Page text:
In his separate dissenting opinion, Judge Emiliano Tabigne declared that since the strike was illegal, then all the 100 strikers involved in the case, except Zamora and Manangan, should be considered separated from the service of the company.

Judge Joaquin Salvador, upon the other hand, expressed his conformity with the finding of the trial judge on the illegality of the strike both as to its motivation as well as with the means employed to carry it. But while he also believed that Republic Act 875 gives no room for the exercise by the Industrial Court of discretion in the application of the provision of the law declaring participants in an illegal strike to have lost their rights, privileges and status as employees, he was not for the indiscriminate separation of 100 strikers without determining their actual participation in said strike. Thus, declaring that on the basis of the records of the case they were shown to have taken part in the illegal strike, Judge Salvador urged that the respondents officers of the union, except Zamora and Manangan (totalling five), and union officer Alfredo Monsanto, Luciano Palica, Roberto Tandiama, Armando Brillo, Renato Reanillo Ruben Gueco, Benjamin Llanillo, Antonio de Guzman, Estatonico Reconalla, Antonio Navarette, Juan Somera, Ben Antonio, Mansueto Antojado, Hipolito Osmundo, Mario Fabian, Noni Roca, Arsenio Auto, Roger Mia, Ernesto Pila, Jacobo Medina, Pedro Susuido, Emilio Rigon, Rodolfo Soriano, Benjamin Fortez, Santos Dulalia, Gloria Paulino, Florencio Vinuya, Reynaldo Marcelino, Rodolfo Concepcion, Antonio Almario, Remigio Marposo, Pancrasio Aragos, Nemesio Belchez, Eusebio Casin, Esteban Mendoza, Hipolito Gesmundo, Laureano Hermoso, Agripina Gonzales, Ruben Espeña, Beny Rice and Honorato Gonzales, should be declared as having lost their status as employees. He voted, therefore, to grant the motion for reconsideration.

After the company had dismissed, on 28 November 1968, 38 workers mostly named in the opinion of Judge Salvador, allegedly in implementation of the court's decision, the union applied to the same court for a writ of execution of the supposed majority decision of 10 June 1968, which imposed only 3-month suspension penalty upon its strikers.

On 4 December 1968, under the signature of Judge Paredes, an order was issued reading as follows:

This concerns respondents' "Motion for Issuance of a Writ of Execution and a Restraining Order," filed on December 4, 1968, which was opposed by complainant on December 13, 1968.

The basis of the motion is Resolution dated August 21, 1968, denying the motion for reconsideration of complainant. Inasmuch as the said Resolution was concurred in only by Associate Judges Amando C. Bugayong and the undersigned, insofar as the penalty of suspension is concerned the same is not the resolution of the Court en banc but the personal opinion of the said two Judges. In the hearing of the motion on December 14, 1968, the parties agreed that on November 28, 1968, the respondents and several other employees were dismissed. Considering the aforesaid basis and the fact that the dismissal is a fait accompli, the prayer for restraining order is without legal ground to stand on and is belated.

Aside from the opinion of the two Judges, the three other Judges of the Court rendered their own separate opinions. Hence, there is a necessity of clarifying on what matter the Court En Banc has arrived at a majority decision.

There is unanimity in the finding of unfair labor practice and strike illegality, and of illegal acts in the execution of the strike.

The bone of contention is limited to the penalty imposed. Judge Bugayong and the undersigned Trial Judge were for the affirmance of the Trial Court's Decision ordering the suspension of respondents Virgilio Cruz, Eduardo Felix, Bonifacio Manalastas, Narciso Tabing and Mario Fabian, as well as of strikers Benjamin Antonio, Antonio Navarette, Narciso Tabing, Benedicto Llanillo, Luciano Palica, Antonio de Guzman, Juan Somera, Roger Mia, Arsenio Auto, Mario Fabian, Mansueto Antojado, Hipolito Gesmundo and Eduardo Felix. Presiding Judge Arsenio I. Martinez opines that all the aforementioned respondents and strikers as named in the Decision should be deemed to have forfeited their rights to their employment. Associate Judge Emiliano C. Tabigne is of the opinion that 100 members of the union, including the respondent officers, except Maximo Zamora, Jr. and Ernesto Manangan, should be considered terminated from the service. Associate Judge Joaquin M. Salvador voted for the loss of employment of respondents and of 41 employees who are union members and whom he found to have participated in the illegal strike.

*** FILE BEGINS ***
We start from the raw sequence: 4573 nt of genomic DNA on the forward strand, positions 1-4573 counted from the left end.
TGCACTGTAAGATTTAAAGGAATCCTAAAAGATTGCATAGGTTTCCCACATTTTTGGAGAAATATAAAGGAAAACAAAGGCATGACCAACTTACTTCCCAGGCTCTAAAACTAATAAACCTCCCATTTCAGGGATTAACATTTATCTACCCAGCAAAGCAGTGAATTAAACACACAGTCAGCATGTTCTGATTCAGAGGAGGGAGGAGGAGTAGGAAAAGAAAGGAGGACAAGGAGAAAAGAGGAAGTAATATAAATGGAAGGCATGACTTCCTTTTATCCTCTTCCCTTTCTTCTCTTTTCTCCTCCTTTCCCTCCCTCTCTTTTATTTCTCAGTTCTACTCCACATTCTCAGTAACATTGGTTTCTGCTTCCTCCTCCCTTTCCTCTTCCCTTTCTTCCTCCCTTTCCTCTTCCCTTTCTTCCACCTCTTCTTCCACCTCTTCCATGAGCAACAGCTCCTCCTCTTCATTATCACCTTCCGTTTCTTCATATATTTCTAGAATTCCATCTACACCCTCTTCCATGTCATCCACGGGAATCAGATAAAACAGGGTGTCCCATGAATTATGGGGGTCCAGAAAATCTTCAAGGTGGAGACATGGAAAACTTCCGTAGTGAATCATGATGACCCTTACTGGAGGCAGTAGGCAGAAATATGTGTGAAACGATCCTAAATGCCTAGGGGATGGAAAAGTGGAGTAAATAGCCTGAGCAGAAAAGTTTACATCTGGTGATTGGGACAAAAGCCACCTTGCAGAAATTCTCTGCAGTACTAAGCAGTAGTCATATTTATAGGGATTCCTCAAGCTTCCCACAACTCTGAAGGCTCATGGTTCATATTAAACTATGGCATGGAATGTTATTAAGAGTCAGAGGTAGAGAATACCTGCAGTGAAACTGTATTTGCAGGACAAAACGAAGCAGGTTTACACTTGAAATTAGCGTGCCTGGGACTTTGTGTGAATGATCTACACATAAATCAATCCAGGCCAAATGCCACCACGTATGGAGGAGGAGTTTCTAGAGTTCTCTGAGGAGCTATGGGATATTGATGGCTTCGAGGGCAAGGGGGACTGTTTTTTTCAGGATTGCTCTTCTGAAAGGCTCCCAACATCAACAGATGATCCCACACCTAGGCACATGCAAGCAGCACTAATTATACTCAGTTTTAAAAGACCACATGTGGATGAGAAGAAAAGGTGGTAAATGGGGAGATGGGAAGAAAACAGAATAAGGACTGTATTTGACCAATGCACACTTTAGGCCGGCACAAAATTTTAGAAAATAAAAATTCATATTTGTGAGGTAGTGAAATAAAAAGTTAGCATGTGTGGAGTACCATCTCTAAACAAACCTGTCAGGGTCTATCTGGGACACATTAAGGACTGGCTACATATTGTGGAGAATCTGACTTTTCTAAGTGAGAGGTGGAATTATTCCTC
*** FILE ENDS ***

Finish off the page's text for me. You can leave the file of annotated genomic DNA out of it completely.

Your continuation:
It can be gleaned from the foregoing that there is a majority vote on the dismissal of fifteen employees as mentioned in the Decision, inasmuch as the opinion of Judge Martinez referred to only all those suspended in the Decision and the opinions of Judges Tabigne and Salvador include and cover the said persons. With respect to other persons, there is a concurrence of only Judges Tabigne and Salvador on some of them, hence, no majority.

In the aforesaid hearing on December 14, 1968, the parties agreed that the company implemented the opinion of Judge Salvador and dismissed on November 28, 1968 those persons named therein.

WHEREFORE, in line with the foregoing disposition and clarification, only respondents Virgilio Cruz, Eduardo Felix (also striker), Bonifacio Manalastas, Narciso Tabing (also striker) and Mario Fabian (also striker), and strikers Benjamin Antonio, Antonio Navarette, Benedicto Llanillo, Luciano Palica, Antonio de Guzman, Juan Somera, Roger Mia, Arsenio Auto, Mansueto Antojado and Hipolito Gesmundo should be DISMISSED. The rest of all those dismissed in the implementation of the erroneous interpretation of the complainant should be immediately REINSTATED.

The company moved to reconsider the said order, and when it was denied by the court en banc on 27 January 1969, with Judges Tabigne and Salvador dissenting and insisting on their original opinions, the present proceeding was instituted.

It is evident from the arguments presented here that the parties are not disputing the declaration by the Industrial Court of the illegality of the strike nor of the strikers' liability for their participation therein. The controversy lies in the penalty actually imposed by the court upon the strikers and to be implemented by the company, the respondent Union claiming that it is the 3-months suspension contained in the "Resolution" penned by Judge Paredes and concurred in by Judge Bugayong, while the petitioner company contends that it is the dismissal of those who took part in the illegal strike, as recommended by the three other members of the Court (Presiding Judge Martinez and Judges Tabigne and Salvador) in their separate "dissenting" opinions. And, as the judgment of the court in the cases had already become final and executory,2 herein petitioner insists on its right to dismiss the workers specifically named by Judge Salvador in his opinion as having committed unlawful acts during the strike.